Buda teen reflects on navigating life as military child

By Megan Wehring 

BUDA — When her biological father was killed in action nine years ago, Nyah Gray relied on her faith to deal with the heavy loss and overcome obstacles as a military child. 

Gray is one of more than two million military children in the U.S., according to the National Military Family Association, and one of eight recipients to receive the 2021 Military Child of the Year Award. Military children are brave as they shoulder the burden when their parent(s) or other relatives serve. 

April marks the Month of the Military Child; a time to pay tribute to the children who support from the sidelines. They have to endure numerous challenges from changing schools unexpectedly to celebrating birthdays over video chat and saying goodbye too many times to count. 

Gray accepting the 2021 Military Child of the Year award, representing the U.S. Air Force branch.

While it can feel hopeless to navigate life at times, Gray encourages other military children to find joy in the little things.

“Cherish every moment,” Gray said. “Take advantage of the opportunities you are given and cherish all the memories. Look forward to the future but don’t take for granted anything you are given in the present.”

Gray with biological father, mother and siblings Garrett and Ava.

Faith has also played an active role in Blalock’s life as she understands that the only constant is change for military families. 

“You just learn to be present,” Blalock said. “Enjoy the time you’re given together because the occupational hazards are great. Someone once told me that God gives the best stories to those willing to tell them. By his grace we live and serve and learn to be along for the ride.”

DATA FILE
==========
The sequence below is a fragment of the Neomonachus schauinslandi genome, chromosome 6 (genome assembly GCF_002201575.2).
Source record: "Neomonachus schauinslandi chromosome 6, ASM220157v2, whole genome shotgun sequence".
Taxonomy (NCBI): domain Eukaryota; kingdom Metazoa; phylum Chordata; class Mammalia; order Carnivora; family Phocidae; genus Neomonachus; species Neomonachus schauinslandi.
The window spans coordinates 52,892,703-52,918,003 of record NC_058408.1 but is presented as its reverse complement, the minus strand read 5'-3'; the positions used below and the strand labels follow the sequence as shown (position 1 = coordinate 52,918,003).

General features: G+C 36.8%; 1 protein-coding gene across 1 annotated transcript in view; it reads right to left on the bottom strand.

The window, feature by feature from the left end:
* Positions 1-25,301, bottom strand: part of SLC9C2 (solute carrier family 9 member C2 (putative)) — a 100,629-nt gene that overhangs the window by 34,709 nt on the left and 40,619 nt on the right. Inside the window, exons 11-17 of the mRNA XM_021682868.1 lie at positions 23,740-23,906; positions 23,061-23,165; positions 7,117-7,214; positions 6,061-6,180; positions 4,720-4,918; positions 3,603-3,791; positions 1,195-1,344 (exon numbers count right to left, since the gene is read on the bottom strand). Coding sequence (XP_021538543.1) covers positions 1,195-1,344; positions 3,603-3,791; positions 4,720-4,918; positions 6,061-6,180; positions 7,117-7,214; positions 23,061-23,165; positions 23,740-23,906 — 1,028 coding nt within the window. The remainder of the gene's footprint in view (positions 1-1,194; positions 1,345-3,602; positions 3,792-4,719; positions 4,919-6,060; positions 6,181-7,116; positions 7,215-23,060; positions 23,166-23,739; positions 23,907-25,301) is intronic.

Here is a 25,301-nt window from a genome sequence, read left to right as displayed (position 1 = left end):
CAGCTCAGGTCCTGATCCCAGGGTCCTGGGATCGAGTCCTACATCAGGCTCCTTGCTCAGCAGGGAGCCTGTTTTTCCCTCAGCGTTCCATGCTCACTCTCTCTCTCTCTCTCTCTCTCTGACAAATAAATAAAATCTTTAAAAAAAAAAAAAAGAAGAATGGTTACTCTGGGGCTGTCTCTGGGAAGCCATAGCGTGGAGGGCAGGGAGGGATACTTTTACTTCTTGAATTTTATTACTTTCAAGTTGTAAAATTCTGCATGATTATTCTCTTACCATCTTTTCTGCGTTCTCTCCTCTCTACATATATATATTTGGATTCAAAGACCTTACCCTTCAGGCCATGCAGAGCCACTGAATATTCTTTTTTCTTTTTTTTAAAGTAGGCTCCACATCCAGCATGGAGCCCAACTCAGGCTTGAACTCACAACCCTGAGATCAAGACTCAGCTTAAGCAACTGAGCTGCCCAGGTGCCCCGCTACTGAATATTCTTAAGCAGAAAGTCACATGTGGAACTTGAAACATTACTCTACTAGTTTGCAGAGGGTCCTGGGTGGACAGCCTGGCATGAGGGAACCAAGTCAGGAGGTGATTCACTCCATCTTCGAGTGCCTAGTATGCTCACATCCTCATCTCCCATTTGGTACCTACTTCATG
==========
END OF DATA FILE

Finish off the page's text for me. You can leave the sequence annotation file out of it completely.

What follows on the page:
Gray said the close-knit relationship with her family has been a guiding hand.

“My mom has been there through everything,” Gray said. “She has always been encouraging me, pushing me to do better and do the best that I can.” 

Gray’s biological father, Maj. Walter David Gray, served as an Air Force Tactical Air Control Party air liaison officer. Her step father, Air Force Col. Jack Andrew Blalock, served as commander of a civil engineer squadron and ROTC commander at Texas State University until he retired earlier this year.

Gray accepting VFW award for essay contest with Rep. Erin Zwiener.

“It totally changed the way I think and live,” Gray reflected. “I wouldn’t be who I am without the military experience that I have with all of these different moves and people we have met.”

Gray credits the consistent travel with her father and step father for her interest in learning new languages and cultures. She is looking to attend college in the near future with a plan to pursue language studies and develop a career in ethnography or missions. 

The Military Child of the Year Award is conducted by national nonprofit Operation Homefront, which focuses on helping build strong, stable and secure military families so they can thrive in the communities they protect. 

Air Force Tactical Air Control Party (TACP) award reception.

“We wanted to bring the spotlight onto the service and sacrifice of our military kids,” said Robert Thomas, chief operating officer. “The kids go through a lot and they serve just the same.”

Each recipient received $10,000, a laptop computer and other gifts. For more information about Operation Homefront and the other Military Child of the Year Award recipients, please visit https://operationhomefront.org/military-child-of-the-year/.

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About Author

Megan Navarro (Wehring) graduated from Texas State University in May 2020 with a bachelor's degree in journalism and mass communication. In June 2020, she started a summer internship at the Hays Free Press/News-Dispatch through the Dow Jones News Fund and Texas Press Association. She then earned her way to a reporter position later that summer and now, she serves as the editor of the newspaper. Working for a small publication, Navarro wears multiple hats. She has various responsibilities including managing a team of reporters, making editorial decisions, overseeing social media posts, fact checking, writing her own articles and more. Navarro has a heart for storytelling and she believes that journalists are equipped to share the stories that are important to the community.

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